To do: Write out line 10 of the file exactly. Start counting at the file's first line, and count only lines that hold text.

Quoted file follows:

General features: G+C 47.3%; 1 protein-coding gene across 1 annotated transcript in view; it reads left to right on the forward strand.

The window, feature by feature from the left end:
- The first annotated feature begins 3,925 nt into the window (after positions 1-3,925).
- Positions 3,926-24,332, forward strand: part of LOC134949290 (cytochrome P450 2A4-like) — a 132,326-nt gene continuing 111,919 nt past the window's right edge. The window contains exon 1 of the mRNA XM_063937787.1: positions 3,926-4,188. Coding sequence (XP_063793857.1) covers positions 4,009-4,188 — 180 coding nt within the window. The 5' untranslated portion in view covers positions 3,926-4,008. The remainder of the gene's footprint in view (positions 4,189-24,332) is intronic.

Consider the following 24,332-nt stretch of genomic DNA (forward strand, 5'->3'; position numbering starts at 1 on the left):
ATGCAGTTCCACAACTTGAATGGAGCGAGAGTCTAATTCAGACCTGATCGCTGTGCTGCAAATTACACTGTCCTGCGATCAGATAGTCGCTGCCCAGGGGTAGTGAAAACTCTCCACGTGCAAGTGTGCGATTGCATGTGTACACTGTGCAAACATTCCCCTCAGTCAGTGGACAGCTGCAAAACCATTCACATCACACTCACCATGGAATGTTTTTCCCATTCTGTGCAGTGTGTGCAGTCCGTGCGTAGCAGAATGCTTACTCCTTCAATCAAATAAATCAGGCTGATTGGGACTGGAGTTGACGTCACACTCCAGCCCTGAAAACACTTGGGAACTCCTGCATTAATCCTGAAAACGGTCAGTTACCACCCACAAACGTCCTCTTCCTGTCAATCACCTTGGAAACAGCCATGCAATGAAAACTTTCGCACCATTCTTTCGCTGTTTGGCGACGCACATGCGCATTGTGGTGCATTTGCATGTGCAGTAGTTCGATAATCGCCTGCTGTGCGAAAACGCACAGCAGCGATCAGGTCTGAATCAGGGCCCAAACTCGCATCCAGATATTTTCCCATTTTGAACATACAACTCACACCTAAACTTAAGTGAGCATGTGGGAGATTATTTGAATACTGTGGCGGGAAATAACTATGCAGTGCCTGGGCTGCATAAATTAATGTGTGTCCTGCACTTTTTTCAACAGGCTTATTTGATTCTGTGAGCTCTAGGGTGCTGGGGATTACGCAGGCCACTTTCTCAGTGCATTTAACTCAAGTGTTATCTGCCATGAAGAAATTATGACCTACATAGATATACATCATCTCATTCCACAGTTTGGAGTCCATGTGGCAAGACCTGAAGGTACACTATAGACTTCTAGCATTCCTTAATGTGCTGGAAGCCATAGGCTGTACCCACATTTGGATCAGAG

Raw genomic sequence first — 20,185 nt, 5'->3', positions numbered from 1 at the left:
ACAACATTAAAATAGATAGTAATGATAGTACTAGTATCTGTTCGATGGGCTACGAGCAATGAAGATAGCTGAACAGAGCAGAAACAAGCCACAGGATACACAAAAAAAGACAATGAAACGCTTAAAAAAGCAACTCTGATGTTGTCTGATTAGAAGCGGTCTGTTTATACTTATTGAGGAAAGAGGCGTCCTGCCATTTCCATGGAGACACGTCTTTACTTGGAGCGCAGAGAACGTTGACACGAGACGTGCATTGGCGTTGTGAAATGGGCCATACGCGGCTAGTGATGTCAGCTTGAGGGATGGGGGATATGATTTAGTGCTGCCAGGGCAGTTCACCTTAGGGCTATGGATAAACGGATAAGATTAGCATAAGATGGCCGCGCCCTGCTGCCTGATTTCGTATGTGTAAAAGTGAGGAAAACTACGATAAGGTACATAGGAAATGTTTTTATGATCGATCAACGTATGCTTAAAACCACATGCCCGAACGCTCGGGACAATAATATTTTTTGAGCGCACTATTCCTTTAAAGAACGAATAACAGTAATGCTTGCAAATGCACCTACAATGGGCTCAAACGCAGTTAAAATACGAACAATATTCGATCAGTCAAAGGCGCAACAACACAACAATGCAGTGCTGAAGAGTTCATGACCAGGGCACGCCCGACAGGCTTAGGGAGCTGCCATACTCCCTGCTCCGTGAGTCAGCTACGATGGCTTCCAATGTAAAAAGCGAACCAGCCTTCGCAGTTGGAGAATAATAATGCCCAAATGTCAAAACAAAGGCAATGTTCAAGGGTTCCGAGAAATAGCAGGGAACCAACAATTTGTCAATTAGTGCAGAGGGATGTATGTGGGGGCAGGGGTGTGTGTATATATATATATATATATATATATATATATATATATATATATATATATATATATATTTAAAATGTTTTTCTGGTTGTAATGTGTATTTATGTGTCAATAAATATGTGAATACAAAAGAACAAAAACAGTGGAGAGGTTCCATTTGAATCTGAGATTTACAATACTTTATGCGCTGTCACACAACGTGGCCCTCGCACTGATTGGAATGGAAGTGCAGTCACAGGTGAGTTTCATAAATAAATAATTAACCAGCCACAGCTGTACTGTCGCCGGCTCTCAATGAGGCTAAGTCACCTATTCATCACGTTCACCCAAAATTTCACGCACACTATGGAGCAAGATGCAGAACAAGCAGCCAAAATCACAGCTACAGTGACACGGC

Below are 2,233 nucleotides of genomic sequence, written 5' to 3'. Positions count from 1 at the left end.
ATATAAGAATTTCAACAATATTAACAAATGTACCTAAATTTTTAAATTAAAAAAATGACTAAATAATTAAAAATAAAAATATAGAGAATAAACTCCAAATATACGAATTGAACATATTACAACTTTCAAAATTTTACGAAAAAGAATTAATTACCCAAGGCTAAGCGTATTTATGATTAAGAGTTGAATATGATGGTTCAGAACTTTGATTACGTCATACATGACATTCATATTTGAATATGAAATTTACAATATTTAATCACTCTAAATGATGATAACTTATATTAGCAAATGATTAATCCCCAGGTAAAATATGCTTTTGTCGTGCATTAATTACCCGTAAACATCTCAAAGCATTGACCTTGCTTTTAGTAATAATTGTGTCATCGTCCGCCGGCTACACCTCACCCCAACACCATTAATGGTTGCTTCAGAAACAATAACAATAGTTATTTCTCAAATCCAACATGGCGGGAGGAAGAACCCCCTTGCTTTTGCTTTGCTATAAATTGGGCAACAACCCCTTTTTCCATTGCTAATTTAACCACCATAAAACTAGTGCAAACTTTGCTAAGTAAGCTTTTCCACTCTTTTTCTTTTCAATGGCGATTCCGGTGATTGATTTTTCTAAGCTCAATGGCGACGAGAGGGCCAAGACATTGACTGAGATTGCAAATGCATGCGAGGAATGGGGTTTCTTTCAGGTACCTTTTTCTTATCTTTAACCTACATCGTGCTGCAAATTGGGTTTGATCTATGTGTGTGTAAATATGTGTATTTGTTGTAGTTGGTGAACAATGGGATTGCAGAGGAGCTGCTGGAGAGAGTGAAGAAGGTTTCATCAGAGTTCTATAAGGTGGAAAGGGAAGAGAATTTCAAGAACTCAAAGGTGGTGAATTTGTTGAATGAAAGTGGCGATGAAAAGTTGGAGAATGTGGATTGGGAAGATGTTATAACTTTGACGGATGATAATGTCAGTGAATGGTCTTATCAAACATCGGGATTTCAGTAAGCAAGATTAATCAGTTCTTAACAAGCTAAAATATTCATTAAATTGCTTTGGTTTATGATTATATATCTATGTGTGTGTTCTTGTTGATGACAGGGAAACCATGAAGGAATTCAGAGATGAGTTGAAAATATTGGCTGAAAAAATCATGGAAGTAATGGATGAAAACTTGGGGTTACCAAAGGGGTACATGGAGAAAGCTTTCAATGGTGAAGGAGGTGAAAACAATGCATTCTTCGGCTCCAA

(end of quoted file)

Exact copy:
ATATAAGAATTTCAACAATATTAACAAATGTACCTAAATTTTTAAATTAAAAAAATGACTAAATAATTAAAAATAAAAATATAGAGAATAAACTCCAAATATACGAATTGAACATATTACAACTTTCAAAATTTTACGAAAAAGAATTAATTACCCAAGGCTAAGCGTATTTATGATTAAGAGTTGAATATGATGGTTCAGAACTTTGATTACGTCATACATGACATTCATATTTGAATATGAAATTTACAATATTTAATCACTCTAAATGATGATAACTTATATTAGCAAATGATTAATCCCCAGGTAAAATATGCTTTTGTCGTGCATTAATTACCCGTAAACATCTCAAAGCATTGACCTTGCTTTTAGTAATAATTGTGTCATCGTCCGCCGGCTACACCTCACCCCAACACCATTAATGGTTGCTTCAGAAACAATAACAATAGTTATTTCTCAAATCCAACATGGCGGGAGGAAGAACCCCCTTGCTTTTGCTTTGCTATAAATTGGGCAACAACCCCTTTTTCCATTGCTAATTTAACCACCATAAAACTAGTGCAAACTTTGCTAAGTAAGCTTTTCCACTCTTTTTCTTTTCAATGGCGATTCCGGTGATTGATTTTTCTAAGCTCAATGGCGACGAGAGGGCCAAGACATTGACTGAGATTGCAAATGCATGCGAGGAATGGGGTTTCTTTCAGGTACCTTTTTCTTATCTTTAACCTACATCGTGCTGCAAATTGGGTTTGATCTATGTGTGTGTAAATATGTGTATTTGTTGTAGTTGGTGAACAATGGGATTGCAGAGGAGCTGCTGGAGAGAGTGAAGAAGGTTTCATCAGAGTTCTATAAGGTGGAAAGGGAAGAGAATTTCAAGAACTCAAAGGTGGTGAATTTGTTGAATGAAAGTGGCGATGAAAAGTTGGAGAATGTGGATTGGGAAGATGTTATAACTTTGACGGATGATAATGTCAGTGAATGGTCTTATCAAACATCGGGATTTCAGTAAGCAAGATTAATCAGTTCTTAACAAGCTAAAATATTCATTAAATTGCTTTGGTTTATGATTATATATCTATGTGTGTGTTCTTGTTGATGACAGGGAAACCATGAAGGAATTCAGAGATGAGTTGAAAATATTGGCTGAAAAAATCATGGAAGTAATGGATGAAAACTTGGGGTTACCAAAGGGGTACATGGAGAAAGCTTTCAATGGTGAAGGAGGTGAAAACAATGCATTCTTCGGCTCCAA